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dc.contributor.advisorShively, Elizabeth E.
dc.contributor.authorKarjalainen, Tommi K.
dc.coverage.spatialxi, 298 p.en_US
dc.description.abstractIn this thesis I establish that Matthew’s presentation of Jesus’s exorcisms fits with the Second Temple exorcistic messianic expectations. This thesis challenges the axiom that nobody expected the Messiah to cast out demons. Previous research has been either preoccupied with sharp definitions of titles, have had a narrow understanding of messianism, or have attempted to import non-Jewish explanations. I have taken a more conceptual approach and have focused on those ideas in the Jewish Scriptures that provide the seedbed for messianism in general, that is, the Promise (2 Sam 7) and the centrality of David and Solomon. I have focused specifically on those elements that make their rule distinctive and ideally secure their prevailing over their adversaries. I have then traced the development of these features in the Second Temple period towards explicitly exorcistic interpretations. In so doing I have established the contemporary landscape and demonological language against which Matthew’s presentation of Jesus’s exorcisms specifically as the Son of David takes a shape of prophetic fulfillment. I have, thus, shown that Matthew’s account of Jesus the Son of David’s exorcisms makes sense only if it is preceded by a contemporary expectation for an exorcistic Messiah.en_US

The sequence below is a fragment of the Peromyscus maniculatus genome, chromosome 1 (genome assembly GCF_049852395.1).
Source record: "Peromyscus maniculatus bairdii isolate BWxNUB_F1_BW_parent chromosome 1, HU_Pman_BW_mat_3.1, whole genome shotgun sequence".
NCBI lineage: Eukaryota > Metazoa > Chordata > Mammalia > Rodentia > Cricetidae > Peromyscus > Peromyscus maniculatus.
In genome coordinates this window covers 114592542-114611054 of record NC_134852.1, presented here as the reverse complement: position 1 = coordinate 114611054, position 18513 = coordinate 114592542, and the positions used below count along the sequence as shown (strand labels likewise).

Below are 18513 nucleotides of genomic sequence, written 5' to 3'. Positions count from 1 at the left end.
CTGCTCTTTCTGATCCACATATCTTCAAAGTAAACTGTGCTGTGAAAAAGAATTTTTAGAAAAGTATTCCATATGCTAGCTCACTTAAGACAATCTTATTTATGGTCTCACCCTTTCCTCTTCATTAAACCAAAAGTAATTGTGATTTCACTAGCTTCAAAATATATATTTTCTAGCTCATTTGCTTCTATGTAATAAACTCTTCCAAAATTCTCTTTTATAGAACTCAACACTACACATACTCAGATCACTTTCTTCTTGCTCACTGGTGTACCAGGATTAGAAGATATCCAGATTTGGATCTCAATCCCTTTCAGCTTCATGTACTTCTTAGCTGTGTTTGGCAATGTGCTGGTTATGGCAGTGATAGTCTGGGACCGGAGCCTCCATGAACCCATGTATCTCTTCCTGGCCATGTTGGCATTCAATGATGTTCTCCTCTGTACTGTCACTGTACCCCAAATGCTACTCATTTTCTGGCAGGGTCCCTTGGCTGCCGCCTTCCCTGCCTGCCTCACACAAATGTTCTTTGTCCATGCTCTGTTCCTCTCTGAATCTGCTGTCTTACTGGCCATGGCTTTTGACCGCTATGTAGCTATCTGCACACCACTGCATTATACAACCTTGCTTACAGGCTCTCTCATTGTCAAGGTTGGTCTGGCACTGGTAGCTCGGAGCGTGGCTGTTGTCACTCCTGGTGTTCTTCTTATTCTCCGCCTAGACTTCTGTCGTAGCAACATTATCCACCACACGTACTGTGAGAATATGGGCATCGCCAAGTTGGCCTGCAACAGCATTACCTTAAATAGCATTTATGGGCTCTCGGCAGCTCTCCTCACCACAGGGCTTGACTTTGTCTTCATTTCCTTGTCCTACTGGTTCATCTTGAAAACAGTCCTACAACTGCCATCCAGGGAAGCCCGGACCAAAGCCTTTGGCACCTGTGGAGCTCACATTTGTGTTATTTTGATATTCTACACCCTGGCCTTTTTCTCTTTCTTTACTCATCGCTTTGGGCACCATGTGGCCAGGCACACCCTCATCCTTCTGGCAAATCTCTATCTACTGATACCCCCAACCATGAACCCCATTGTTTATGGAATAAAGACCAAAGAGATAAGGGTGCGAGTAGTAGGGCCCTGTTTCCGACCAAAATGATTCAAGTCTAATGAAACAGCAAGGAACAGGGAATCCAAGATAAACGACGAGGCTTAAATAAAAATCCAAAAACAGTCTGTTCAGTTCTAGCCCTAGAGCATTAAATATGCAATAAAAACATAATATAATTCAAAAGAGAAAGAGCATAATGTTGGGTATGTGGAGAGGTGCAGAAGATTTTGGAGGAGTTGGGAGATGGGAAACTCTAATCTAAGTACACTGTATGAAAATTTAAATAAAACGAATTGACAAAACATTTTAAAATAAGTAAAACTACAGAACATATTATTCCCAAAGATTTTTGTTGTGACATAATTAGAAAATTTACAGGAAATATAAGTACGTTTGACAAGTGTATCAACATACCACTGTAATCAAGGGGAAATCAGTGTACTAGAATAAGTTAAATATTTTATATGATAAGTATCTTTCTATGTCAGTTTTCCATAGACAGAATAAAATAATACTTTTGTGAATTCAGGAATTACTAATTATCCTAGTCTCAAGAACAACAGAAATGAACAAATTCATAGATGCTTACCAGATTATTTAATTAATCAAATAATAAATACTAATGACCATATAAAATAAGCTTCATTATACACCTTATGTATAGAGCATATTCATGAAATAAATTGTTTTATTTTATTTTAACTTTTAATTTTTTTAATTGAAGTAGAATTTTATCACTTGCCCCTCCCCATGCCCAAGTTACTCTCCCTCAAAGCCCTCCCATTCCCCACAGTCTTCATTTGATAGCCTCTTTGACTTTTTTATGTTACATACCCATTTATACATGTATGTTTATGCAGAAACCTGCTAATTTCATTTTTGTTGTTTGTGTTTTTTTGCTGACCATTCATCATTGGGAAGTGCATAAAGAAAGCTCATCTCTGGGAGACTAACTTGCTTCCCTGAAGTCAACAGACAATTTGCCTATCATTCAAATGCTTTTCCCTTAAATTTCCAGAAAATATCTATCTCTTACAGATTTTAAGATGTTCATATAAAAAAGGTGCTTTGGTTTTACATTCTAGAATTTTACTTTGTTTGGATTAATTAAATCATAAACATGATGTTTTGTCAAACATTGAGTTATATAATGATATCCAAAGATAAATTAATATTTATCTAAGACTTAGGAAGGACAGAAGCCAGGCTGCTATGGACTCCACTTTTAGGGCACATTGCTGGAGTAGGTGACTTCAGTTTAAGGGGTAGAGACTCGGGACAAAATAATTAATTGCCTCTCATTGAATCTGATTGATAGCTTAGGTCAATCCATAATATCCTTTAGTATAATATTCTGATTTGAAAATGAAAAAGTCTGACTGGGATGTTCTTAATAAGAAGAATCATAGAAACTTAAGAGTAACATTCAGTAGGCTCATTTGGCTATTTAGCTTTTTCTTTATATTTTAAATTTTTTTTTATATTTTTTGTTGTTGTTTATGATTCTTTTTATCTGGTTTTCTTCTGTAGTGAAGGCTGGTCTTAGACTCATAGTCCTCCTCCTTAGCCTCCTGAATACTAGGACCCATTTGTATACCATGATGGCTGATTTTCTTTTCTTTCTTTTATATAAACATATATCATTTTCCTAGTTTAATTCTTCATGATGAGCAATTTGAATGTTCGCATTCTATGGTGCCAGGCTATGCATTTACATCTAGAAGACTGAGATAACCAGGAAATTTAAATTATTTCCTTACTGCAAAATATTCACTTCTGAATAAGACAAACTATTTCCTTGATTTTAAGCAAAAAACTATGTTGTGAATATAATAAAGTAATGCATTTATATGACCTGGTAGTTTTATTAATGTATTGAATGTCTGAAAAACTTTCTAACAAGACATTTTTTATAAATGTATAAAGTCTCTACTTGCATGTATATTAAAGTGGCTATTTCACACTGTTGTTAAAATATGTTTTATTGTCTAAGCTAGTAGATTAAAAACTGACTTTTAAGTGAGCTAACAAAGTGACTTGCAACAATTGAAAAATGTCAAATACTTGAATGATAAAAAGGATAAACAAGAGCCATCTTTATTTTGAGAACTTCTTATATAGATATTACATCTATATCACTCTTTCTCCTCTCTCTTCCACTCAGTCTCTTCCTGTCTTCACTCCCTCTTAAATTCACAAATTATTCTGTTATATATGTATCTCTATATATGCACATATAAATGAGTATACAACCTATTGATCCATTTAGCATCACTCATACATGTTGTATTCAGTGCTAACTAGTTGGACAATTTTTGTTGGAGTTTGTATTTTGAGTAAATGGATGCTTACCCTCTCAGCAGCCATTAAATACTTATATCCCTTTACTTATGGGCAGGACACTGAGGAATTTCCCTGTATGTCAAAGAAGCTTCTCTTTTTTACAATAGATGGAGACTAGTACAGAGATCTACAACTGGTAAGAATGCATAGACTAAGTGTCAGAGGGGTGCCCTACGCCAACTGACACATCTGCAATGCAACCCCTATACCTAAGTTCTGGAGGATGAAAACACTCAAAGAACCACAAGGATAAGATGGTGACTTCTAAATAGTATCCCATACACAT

dc.publisherUniversity of St Andrews
dc.subjectSon of Daviden_US
dc.subjectMatthew's Gospelen_US
dc.subject.lcshBible--Matthew--Criticism, interpretation, etcen
dc.subject.lcshExorcism in the Bibleen
dc.subject.lcshJesus Christ--Messiahshipen
dc.titleMessianic expectation and the exorcisms of Jesus, the Son of David, in Matthew’s Gospelen_US
dc.contributor.sponsorTyyne-Liisa ja S. S. Salmensaaren opintosäätiöen_US
dc.contributor.sponsorTheological Seminary of Finlanden_US
dc.type.qualificationnamePhD Doctor of Philosophyen_US
dc.publisher.institutionThe University of St Andrewsen_US
dc.rights.embargoreasonThesis restricted in accordance with University regulations. Print and electronic copy restricted until 15th January 2023en

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